Almost one year ago to the day, U.S. District Judge Larry Burns put a lump of coal in the stockings of Christian activists when he ruled the 43-foot-tall white cross sitting on federal property atop Mt. Soledad near San Diego had to come down.
On Friday, the U.S. Senate passed the $585-billion defense bill, which includes a provision that might keep it on the mount where it has existed in some form for more than 100 years.
Besides funding the military, the legislation attempts to end 25 years of legal brawling by selling the land under the cross to the Mt. Soledad Memorial Association. The bill still must be signed by President Obama and the provision has to survive court challenges.
The private association built the current cross in 1954 and maintains a Korean War memorial that was erected around it in 2006. But the dispute over the cross long preceded the war tribute.
The original cross was erected in 1913, stolen and replaced in 1923, then burned to the ground by the Ku Klux Klan after a black family moved into the area. A new cross was put in its place in 1934 but was blown down by high winds in 1952. It was replaced in 1954 with a 29-foot cross on a 14-foot-high base that remains there to this day.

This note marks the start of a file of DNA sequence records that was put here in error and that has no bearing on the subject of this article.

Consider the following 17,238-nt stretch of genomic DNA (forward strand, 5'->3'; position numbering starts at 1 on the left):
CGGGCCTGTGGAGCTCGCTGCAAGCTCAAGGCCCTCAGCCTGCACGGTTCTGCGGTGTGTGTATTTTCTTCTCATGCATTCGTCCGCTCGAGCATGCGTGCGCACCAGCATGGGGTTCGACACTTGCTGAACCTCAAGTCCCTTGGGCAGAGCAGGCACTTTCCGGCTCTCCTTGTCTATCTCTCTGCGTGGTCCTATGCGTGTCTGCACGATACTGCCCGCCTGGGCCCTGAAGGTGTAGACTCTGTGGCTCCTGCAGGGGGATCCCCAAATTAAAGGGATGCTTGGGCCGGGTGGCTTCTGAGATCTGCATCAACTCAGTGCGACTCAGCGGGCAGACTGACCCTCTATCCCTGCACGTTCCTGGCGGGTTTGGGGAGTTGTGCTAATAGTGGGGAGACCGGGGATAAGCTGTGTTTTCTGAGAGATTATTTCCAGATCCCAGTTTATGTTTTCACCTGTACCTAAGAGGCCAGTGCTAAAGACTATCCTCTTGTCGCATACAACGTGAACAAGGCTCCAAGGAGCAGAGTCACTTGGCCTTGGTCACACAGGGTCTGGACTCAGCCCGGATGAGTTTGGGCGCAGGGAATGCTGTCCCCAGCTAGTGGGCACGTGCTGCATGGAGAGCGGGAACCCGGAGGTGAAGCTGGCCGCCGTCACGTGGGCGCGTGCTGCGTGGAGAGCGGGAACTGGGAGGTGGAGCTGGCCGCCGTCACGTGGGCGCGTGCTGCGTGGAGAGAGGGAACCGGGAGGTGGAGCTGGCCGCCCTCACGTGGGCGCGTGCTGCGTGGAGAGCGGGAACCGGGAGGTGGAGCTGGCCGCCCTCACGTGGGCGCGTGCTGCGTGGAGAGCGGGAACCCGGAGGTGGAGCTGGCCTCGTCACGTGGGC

The cross sat on city-owned property for years and was the site of Easter services. That mixture of church and state by San Diego was rejected by state courts. Someone tried sticking a placard by the cross in 1989 and calling it a war memorial. That didn’t fly.
President George W. Bush signed legislation that transferred the property to the Department of Defense in 2006, the same year a U.S. District Court judge ordered the cross be taken down. The U.S. Ninth Circuit Court of Appeals unanimously agreed with the judge. In 2012 the Supreme Court declined to hear the case and threw it back to the lower courts for final disposition.
The cross is now surrounded by six walls built for 3,200 black granite plaques commemorating war veterans and the battle over moved to federal court.
This is roughly the third time someone has tried to preserve the cross by conveying the property to the association. San Diego voters gave it to them at the polls in 1992, but a federal judge said the sale needed competitive bidding. The association was awarded the land in 1998 after competitive bidding, but the courts thought the bidding system favored the group.
The decision last year by Judge Burns was appealed and is sitting once again before the Ninth Circuit Court. Although the Supreme Court refused to hear the case once, it could still weigh in.